Abstract art of the bold and beguiling kind � Joyce Ozier

Bold and beguiling. Words that spring to mind when catching a glimpse of the abstract art produced by Vancouver-based artist, Joyce Ozier. Her imaginative compositions, complete with engulfing expanses and explosions of colour, are sure to be any contemporary lovers dream. 

Paintings of the large abstract kind have always caught Joyces eye; it was this fascination that fuelled her own desire to create large-scale canvases. To create this look, Joyce works on multiple panels simultaneously, but approaches the artwork as one piece so the panels blend together. Approximately six by two feet, these panels are the building blocks of her art. In a recent interview, she comments on their alluring presence: Large works draw you into the painting physically. You are essentially pulled into the environment and I find it very satisfying to evoke such a powerful effect. For Joyce, painting is not just about the finished piece, its also about the gestural movement towards its evolvement. With brushes in hand, she physically moves in front of the canvas, in a dance-like fashion, to form the basic artwork composition. Next step involves the spinning and reordering of panels to invent an entirely different abstract look. Lastly, she adds oil pastels which overlap and intermingle in layers, applying repeatedly in this fashion until the painting strikes the right chord. Connecting to her inner core, its a work of improvisation led by raw energy spontaneous and intuitive. The end point of the painting is a complete mystery from the moment the brush touches the canvas. For the viewer, its a sensory experience, based on the emotional impact of colours and the feelings they provoke.

And what influences Joyces signature style? Mark Rothko, Abstract Expressionist, and one of the masters of Colour Field Painting. His paintings of luminous colours and abstract shapes are bound to be known to most. Emerging in the 1940s and 1950s in New York, this movement brought the power of colour to the fore for the first time. Moving away from distinctive forms and singular narratives, it blurred together foregrounds and backgrounds to create flat images. As a style, it relied on large portions of continuous colour to lead the eye beyond the edge of the canvas giving an illusion of infinity. Moreover, with the absence of definitive form, the experience is about colour alone, rather than anything else. Colour itself, and its emotive power, becomes the subject of the painting, as you can see in Joyces acyclic and oil pastel, Big Bang Theory Its a purple and white explosion of colour which is sure to energize any interior space and help any neutral wall pop with its splashes of colour.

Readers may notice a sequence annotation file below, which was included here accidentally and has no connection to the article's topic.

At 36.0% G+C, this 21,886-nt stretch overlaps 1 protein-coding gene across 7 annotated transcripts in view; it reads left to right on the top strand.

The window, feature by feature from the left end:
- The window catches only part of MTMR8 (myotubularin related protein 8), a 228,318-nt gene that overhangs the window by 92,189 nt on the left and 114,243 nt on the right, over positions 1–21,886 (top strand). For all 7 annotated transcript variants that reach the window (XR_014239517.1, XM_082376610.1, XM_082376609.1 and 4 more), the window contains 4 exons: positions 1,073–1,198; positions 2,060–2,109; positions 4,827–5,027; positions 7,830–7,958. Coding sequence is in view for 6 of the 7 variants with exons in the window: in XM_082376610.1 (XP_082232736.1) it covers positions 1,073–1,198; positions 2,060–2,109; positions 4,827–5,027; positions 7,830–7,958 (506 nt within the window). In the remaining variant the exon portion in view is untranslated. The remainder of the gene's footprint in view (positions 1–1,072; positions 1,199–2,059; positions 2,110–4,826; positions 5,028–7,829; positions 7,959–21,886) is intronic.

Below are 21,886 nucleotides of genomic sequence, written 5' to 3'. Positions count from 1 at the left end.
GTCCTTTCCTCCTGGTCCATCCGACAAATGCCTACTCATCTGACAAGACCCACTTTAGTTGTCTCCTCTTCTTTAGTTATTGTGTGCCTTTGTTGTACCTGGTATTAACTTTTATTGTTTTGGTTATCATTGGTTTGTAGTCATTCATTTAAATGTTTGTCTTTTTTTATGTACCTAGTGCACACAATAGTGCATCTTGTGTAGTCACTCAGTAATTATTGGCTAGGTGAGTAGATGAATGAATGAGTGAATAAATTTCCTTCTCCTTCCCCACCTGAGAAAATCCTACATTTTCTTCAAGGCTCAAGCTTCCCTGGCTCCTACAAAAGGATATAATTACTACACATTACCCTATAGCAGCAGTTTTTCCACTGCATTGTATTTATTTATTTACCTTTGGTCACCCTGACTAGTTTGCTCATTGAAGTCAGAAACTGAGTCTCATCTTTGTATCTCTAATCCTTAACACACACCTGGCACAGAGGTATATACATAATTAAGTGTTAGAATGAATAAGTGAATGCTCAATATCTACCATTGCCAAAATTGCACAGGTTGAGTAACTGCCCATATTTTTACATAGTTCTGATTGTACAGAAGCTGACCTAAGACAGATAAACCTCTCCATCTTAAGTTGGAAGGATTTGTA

So how did Joyces journey to Abstract Expressionist painter begin? With an entrepreneurial mindset, Joyce has been the brainchild of numerous arts related ventures over the years. Training in art and theatrical design, Joyce started out as director of the Royal Canadian Aerial Theatre; an experimental theatre group she ran with two other theatrical designers. The company performed at international festivals and art galleries, including a performance for the Governor General of Canada. After 10 years, and a short stint in theatre administration (including a role as Executive Director of the Scotiabank Dance Centre), Joyce found herself once again running her own company in the late 1990s this time, a display and design company. While it was a successful enterprise with clients throughout the Pacific Northwest, Joyce didnt feel entirely fulfilled her artistic approach restricted by the confines of marketing client products. It was only when she retired from Wow! Windows after 10 years that she finally had the chance to pursue what she wanted to be a painter and had the ultimate creative freedom.

And what now? An accomplished abstract artist, Joyces work is admired worldwide; her signature bold colour art is hanging in many a home and office across the globe. You can also find Joyces works here in Vancouver as part of the VGH and UBC Hospital Foundation Art Collection. While continuing to paint large-scale canvases, she is also excited about her newest project, the Little Picasso series. Commission-based, Joyce integrates a childs art and her own to produce a contemporary piece worthy of displaying anywhere in the home. An ideal initiative for parents wanting to immortalize their little one's artwork forever. 

Weve been enthralled by Joyces breathtaking art for a little while here at Kabuni; she was one of our featured artists in November last year at our Kabuni Spotlight. 

By Clare Langrishe

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